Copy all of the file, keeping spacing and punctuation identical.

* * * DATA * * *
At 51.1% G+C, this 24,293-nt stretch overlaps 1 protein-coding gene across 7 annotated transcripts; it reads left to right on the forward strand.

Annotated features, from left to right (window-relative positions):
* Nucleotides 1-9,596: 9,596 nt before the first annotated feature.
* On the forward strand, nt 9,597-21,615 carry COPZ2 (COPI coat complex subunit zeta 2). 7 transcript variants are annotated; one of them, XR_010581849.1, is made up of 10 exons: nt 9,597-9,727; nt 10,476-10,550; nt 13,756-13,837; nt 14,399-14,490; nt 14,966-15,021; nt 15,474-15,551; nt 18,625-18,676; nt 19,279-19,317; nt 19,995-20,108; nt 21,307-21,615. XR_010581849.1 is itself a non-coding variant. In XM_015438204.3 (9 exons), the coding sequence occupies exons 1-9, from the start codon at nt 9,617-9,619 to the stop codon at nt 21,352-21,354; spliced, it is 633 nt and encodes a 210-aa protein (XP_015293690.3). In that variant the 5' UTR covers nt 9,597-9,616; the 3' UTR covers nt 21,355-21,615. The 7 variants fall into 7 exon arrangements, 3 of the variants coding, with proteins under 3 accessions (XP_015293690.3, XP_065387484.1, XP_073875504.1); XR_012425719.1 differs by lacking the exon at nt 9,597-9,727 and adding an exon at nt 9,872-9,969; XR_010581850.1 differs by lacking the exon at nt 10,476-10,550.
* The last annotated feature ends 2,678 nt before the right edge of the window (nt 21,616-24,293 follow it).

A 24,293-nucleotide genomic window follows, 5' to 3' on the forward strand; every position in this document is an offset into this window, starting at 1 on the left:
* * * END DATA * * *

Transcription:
At 51.1% G+C, this 24,293-nt stretch overlaps 1 protein-coding gene across 7 annotated transcripts; it reads left to right on the forward strand.

Annotated features, from left to right (window-relative positions):
* Nucleotides 1-9,596: 9,596 nt before the first annotated feature.
* On the forward strand, nt 9,597-21,615 carry COPZ2 (COPI coat complex subunit zeta 2). 7 transcript variants are annotated; one of them, XR_010581849.1, is made up of 10 exons: nt 9,597-9,727; nt 10,476-10,550; nt 13,756-13,837; nt 14,399-14,490; nt 14,966-15,021; nt 15,474-15,551; nt 18,625-18,676; nt 19,279-19,317; nt 19,995-20,108; nt 21,307-21,615. XR_010581849.1 is itself a non-coding variant. In XM_015438204.3 (9 exons), the coding sequence occupies exons 1-9, from the start codon at nt 9,617-9,619 to the stop codon at nt 21,352-21,354; spliced, it is 633 nt and encodes a 210-aa protein (XP_015293690.3). In that variant the 5' UTR covers nt 9,597-9,616; the 3' UTR covers nt 21,355-21,615. The 7 variants fall into 7 exon arrangements, 3 of the variants coding, with proteins under 3 accessions (XP_015293690.3, XP_065387484.1, XP_073875504.1); XR_012425719.1 differs by lacking the exon at nt 9,597-9,727 and adding an exon at nt 9,872-9,969; XR_010581850.1 differs by lacking the exon at nt 10,476-10,550.
* The last annotated feature ends 2,678 nt before the right edge of the window (nt 21,616-24,293 follow it).

A 24,293-nucleotide genomic window follows, 5' to 3' on the forward strand; every position in this document is an offset into this window, starting at 1 on the left: